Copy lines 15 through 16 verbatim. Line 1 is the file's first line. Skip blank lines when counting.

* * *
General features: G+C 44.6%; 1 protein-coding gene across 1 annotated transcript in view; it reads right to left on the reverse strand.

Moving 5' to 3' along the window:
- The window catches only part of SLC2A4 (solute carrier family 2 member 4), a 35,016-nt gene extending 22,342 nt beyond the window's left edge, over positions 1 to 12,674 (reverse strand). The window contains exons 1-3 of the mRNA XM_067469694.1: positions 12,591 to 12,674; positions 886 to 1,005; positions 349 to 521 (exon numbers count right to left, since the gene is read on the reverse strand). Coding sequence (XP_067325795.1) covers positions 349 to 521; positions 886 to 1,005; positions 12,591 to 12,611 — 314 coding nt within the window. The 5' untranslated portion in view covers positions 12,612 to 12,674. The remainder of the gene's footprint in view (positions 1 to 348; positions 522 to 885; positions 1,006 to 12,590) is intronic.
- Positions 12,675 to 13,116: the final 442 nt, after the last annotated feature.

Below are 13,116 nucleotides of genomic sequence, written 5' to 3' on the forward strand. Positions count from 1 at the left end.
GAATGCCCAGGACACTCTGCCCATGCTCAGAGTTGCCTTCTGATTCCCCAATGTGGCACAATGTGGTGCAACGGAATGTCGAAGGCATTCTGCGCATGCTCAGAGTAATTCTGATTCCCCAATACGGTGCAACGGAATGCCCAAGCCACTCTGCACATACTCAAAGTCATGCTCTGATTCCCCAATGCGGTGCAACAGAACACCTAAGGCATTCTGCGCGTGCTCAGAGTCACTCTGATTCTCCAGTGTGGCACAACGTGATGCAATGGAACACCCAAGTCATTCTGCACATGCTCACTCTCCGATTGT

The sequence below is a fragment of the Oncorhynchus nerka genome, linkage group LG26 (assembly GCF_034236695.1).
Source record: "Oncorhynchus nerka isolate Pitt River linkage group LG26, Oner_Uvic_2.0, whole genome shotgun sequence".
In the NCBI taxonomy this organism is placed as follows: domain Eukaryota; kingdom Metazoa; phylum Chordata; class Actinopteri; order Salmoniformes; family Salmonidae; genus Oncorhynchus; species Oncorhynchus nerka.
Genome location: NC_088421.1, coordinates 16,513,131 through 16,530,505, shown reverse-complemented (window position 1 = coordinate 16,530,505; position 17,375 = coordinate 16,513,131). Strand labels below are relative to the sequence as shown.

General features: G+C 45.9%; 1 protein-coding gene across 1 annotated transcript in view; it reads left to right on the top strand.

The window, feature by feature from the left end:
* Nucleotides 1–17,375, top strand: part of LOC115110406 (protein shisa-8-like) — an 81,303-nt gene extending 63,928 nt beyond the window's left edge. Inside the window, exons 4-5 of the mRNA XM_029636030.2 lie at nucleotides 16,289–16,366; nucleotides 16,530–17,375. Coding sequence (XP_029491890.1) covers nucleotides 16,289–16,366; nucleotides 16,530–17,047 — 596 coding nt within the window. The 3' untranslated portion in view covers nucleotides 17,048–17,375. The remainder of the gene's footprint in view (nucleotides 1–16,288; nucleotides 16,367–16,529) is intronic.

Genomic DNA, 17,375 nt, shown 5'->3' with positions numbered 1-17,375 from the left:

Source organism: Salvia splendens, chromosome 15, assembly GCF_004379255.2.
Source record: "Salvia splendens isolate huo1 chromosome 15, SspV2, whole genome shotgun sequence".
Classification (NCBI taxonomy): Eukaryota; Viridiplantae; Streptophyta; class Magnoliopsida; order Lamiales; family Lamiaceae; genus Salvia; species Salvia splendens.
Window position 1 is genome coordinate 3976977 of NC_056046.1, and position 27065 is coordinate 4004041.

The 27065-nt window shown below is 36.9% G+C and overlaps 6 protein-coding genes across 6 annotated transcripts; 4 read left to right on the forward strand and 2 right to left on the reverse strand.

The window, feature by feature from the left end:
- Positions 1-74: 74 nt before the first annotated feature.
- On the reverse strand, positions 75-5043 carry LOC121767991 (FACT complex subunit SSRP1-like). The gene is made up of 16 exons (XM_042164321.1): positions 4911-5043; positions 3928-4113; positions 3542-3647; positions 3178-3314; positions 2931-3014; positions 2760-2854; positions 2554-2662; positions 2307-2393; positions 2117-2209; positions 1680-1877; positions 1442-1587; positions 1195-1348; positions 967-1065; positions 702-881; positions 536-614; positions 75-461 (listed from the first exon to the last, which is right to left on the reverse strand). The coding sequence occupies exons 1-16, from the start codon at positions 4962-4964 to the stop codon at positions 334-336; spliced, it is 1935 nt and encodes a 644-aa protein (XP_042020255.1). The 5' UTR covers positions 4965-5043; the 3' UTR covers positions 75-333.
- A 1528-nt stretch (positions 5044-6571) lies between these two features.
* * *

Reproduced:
Source organism: Salvia splendens, chromosome 15, assembly GCF_004379255.2.
Source record: "Salvia splendens isolate huo1 chromosome 15, SspV2, whole genome shotgun sequence".